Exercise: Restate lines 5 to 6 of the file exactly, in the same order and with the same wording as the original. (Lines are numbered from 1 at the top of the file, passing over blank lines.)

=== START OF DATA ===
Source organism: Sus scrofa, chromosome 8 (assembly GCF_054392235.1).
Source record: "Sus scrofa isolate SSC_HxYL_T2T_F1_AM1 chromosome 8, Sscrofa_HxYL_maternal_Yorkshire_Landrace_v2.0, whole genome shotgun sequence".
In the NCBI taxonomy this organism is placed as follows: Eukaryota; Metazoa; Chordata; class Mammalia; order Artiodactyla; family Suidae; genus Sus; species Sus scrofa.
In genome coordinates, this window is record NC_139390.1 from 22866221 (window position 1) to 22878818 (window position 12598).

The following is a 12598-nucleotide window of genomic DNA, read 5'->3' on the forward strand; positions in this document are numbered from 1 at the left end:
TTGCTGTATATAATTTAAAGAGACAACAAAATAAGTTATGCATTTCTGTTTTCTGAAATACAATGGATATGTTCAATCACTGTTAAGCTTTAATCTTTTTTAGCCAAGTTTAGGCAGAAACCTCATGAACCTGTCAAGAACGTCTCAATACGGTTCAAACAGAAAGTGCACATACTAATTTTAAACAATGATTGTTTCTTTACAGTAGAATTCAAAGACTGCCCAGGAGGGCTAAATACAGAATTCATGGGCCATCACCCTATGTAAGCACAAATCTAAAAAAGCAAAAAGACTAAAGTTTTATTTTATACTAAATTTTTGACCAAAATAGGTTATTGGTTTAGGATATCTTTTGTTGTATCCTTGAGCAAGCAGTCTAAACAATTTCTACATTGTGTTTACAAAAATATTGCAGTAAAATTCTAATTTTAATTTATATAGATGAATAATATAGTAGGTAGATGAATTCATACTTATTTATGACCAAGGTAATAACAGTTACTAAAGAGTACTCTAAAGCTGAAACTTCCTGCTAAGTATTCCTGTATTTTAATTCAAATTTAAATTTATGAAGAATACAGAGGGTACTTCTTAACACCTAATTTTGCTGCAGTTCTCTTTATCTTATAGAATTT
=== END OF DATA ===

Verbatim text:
The following is a 12598-nucleotide window of genomic DNA, read 5'->3' on the forward strand; positions in this document are numbered from 1 at the left end:
TTGCTGTATATAATTTAAAGAGACAACAAAATAAGTTATGCATTTCTGTTTTCTGAAATACAATGGATATGTTCAATCACTGTTAAGCTTTAATCTTTTTTAGCCAAGTTTAGGCAGAAACCTCATGAACCTGTCAAGAACGTCTCAATACGGTTCAAACAGAAAGTGCACATACTAATTTTAAACAATGATTGTTTCTTTACAGTAGAATTCAAAGACTGCCCAGGAGGGCTAAATACAGAATTCATGGGCCATCACCCTATGTAAGCACAAATCTAAAAAAGCAAAAAGACTAAAGTTTTATTTTATACTAAATTTTTGACCAAAATAGGTTATTGGTTTAGGATATCTTTTGTTGTATCCTTGAGCAAGCAGTCTAAACAATTTCTACATTGTGTTTACAAAAATATTGCAGTAAAATTCTAATTTTAATTTATATAGATGAATAATATAGTAGGTAGATGAATTCATACTTATTTATGACCAAGGTAATAACAGTTACTAAAGAGTACTCTAAAGCTGAAACTTCCTGCTAAGTATTCCTGTATTTTAATTCAAATTTAAATTTATGAAGAATACAGAGGGTACTTCTTAACACCTAATTTTGCTGCAGTTCTCTTTATCTTATAGAATTT